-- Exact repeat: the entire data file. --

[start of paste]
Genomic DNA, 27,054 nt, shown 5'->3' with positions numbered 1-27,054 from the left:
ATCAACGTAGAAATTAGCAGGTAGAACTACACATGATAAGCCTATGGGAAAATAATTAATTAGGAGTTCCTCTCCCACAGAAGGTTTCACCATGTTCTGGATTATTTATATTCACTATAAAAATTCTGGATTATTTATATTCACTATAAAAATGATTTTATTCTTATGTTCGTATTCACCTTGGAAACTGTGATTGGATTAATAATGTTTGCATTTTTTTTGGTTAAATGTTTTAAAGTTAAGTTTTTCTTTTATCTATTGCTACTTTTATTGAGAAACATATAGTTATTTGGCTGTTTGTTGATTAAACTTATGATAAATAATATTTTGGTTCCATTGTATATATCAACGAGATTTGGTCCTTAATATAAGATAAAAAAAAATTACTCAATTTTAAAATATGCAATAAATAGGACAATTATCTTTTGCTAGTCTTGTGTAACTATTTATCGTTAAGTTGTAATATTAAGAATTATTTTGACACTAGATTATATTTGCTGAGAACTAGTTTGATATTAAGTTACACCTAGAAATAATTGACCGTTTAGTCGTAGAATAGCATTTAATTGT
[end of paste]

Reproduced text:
Genomic DNA, 27,054 nt, shown 5'->3' with positions numbered 1-27,054 from the left:
ATCAACGTAGAAATTAGCAGGTAGAACTACACATGATAAGCCTATGGGAAAATAATTAATTAGGAGTTCCTCTCCCACAGAAGGTTTCACCATGTTCTGGATTATTTATATTCACTATAAAAATTCTGGATTATTTATATTCACTATAAAAATGATTTTATTCTTATGTTCGTATTCACCTTGGAAACTGTGATTGGATTAATAATGTTTGCATTTTTTTTGGTTAAATGTTTTAAAGTTAAGTTTTTCTTTTATCTATTGCTACTTTTATTGAGAAACATATAGTTATTTGGCTGTTTGTTGATTAAACTTATGATAAATAATATTTTGGTTCCATTGTATATATCAACGAGATTTGGTCCTTAATATAAGATAAAAAAAAATTACTCAATTTTAAAATATGCAATAAATAGGACAATTATCTTTTGCTAGTCTTGTGTAACTATTTATCGTTAAGTTGTAATATTAAGAATTATTTTGACACTAGATTATATTTGCTGAGAACTAGTTTGATATTAAGTTACACCTAGAAATAATTGACCGTTTAGTCGTAGAATAGCATTTAATTGT